In honor of National Waitstaff Appreciation Day (May 21st), guest blogger Emily Knight shares her experiences from years as a server/bartender and lets us in on some great ways to maximize your meal and your time with your server.
Before I was a stay-at-home mom and writer, I waitressed and bartended for many years. I loved interacting with people on a daily basis and I learned a lot while doing it. In fact, in some ways I’d say that my years behind the bar and serving taught me how to be a better parent – or at least how to have a lot of patience! I like to joke with my fellow serving buddies that waitressing is a job that everyone should have to try for at least a month. With my mom I joke that I should have written a book about all the crazy and fun things I got to experience in my years in the serving industry. Being a server can be very demanding job, but when your customers appreciate the work and effort you put in, it can also be a very rewarding job.
When you choose to dine out, you are choosing to put your dining experience in someone else’s hands. A lot goes into making sure a customer has a good experience. However, you as the customer can also help make your waitress feel more appreciated which will in turn make your dining experience a great one!
- Look your server in the eye. Not only does this communicate a level of respect, it helps your server to be able to hear you better and get your order exactly the way you want it. I can’t tell you how many times I have waited tables only to have the patron never even look at me once. I promise you’ll get better service if you do!
- Feel free to ask your waitress if they can accommodate any food allergies, issues, or sensitivities. Even if you are just picky! Ask, your server is happy to help you.
On the other side of that, if you are open to trying something new, ask the server what they recommend or is their favorite. Often times that will end up being the best plate on the menu!
- If your food doesn’t come out the way you asked, say something, but don’t blame your server for an improperly cooked dish. Things get mixed up in the kitchen, and often times your server can’t control that. What they can control is how they work to make it right and let the manager know you had an issue. Remember, you are tipping your waitress on their service, not the food.
- Speaking of tips … Your server relies on them. Often they will make way less than minimum wage because they get to take home tips. If you get good service (i.e.: a friendly helpful server who fills your drinks, takes your order, works to insure you have a nice time) consider leaving a nice tip. I do 15% of standard service, 18% for good service, and 20% for great service. I worked at one restaurant in Las Vegas where people didn’t tip or tipped very low. Maybe it was because they thought they were on vacation so they didn’t have to? At the end of my shift I would owe a certain amount of my sales to the bussers and bartenders. If I didn’t get tipped, I would have to actually pay money from my paycheck. There were nights I left with less than $10 in my pocket for a hard 6 hour shift.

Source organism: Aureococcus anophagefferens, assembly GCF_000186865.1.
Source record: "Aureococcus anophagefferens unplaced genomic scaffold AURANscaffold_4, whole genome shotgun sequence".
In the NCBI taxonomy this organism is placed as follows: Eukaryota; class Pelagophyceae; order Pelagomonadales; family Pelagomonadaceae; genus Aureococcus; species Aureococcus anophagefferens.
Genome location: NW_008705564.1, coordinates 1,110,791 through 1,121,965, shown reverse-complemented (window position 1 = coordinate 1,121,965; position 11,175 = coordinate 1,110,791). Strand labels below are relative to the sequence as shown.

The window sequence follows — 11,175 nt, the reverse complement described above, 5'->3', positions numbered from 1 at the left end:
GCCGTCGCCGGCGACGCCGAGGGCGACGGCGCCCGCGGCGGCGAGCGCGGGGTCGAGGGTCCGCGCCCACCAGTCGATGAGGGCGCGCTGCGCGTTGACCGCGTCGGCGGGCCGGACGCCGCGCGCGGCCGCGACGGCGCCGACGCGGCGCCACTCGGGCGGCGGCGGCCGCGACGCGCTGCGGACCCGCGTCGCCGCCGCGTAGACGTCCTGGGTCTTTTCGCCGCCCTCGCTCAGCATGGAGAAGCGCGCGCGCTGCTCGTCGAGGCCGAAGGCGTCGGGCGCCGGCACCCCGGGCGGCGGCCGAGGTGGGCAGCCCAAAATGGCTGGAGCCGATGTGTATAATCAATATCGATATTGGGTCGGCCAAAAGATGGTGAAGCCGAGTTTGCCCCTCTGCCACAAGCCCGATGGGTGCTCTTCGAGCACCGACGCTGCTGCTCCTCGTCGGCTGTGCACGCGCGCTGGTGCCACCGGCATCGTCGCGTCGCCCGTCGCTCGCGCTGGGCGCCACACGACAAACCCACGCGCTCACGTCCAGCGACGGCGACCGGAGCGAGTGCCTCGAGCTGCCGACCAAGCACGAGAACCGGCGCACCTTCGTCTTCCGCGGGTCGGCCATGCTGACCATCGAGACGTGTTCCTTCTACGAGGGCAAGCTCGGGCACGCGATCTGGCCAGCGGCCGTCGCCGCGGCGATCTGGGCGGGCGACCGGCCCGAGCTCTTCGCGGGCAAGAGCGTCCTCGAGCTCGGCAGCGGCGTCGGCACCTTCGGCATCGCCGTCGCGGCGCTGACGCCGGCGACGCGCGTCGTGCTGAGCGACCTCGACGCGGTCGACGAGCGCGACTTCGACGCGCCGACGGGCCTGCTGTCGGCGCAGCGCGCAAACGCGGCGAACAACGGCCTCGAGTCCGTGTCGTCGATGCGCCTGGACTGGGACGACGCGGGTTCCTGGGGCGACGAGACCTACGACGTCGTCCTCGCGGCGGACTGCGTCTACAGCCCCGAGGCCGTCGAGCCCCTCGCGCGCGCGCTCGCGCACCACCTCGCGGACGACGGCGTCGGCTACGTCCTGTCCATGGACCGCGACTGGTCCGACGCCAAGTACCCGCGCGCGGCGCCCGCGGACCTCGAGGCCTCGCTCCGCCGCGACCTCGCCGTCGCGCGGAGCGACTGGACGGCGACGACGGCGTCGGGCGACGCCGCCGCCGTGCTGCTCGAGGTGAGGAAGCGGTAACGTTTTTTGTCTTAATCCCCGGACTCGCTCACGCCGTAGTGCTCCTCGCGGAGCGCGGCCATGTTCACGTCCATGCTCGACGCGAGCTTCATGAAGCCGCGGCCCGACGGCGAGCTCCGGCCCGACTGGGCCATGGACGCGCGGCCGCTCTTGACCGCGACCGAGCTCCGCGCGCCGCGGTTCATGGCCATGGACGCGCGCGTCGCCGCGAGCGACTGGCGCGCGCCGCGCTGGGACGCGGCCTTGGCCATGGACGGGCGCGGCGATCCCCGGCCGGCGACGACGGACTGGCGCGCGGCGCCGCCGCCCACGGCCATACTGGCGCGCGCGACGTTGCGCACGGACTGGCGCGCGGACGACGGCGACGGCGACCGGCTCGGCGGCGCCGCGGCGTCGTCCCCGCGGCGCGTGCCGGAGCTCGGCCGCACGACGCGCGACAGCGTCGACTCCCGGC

- One time I had a customer ask me to pick a number between 50 and 100. I picked 82. That was the tip he left me. Their bill was only $24. I have never forgotten that. He said I was the best waitress he ever had, and it made his night out with his wife so much more enjoyable. Don’t think you have to leave a large tip for your server to feel appreciated. Every time I made 18 – 20% off a bill I knew I was doing my job right.
- To show your server even more appreciation, either stop and ask for a manager on your way out and let them know you had great service, or write a letter. Those do make a difference. Not only is it really great to hear how much your table appreciated you from a manager, but that could help your server get better shifts and table sections.
When all is said and done customers can make the difference between a good shift and a bad one. Thank you goes a long way. When was the last time you thanked your waitress?
Emily is a Restaurant.com Blog Ambassador who lives in Las Vegas with her husband and two sons. You can read more fun tips from Emily on her blog Our Knight Life where she documents her family and life in Las Vegas. You can also find Emily on Twitter @FamilyNLifeLV and Facebook.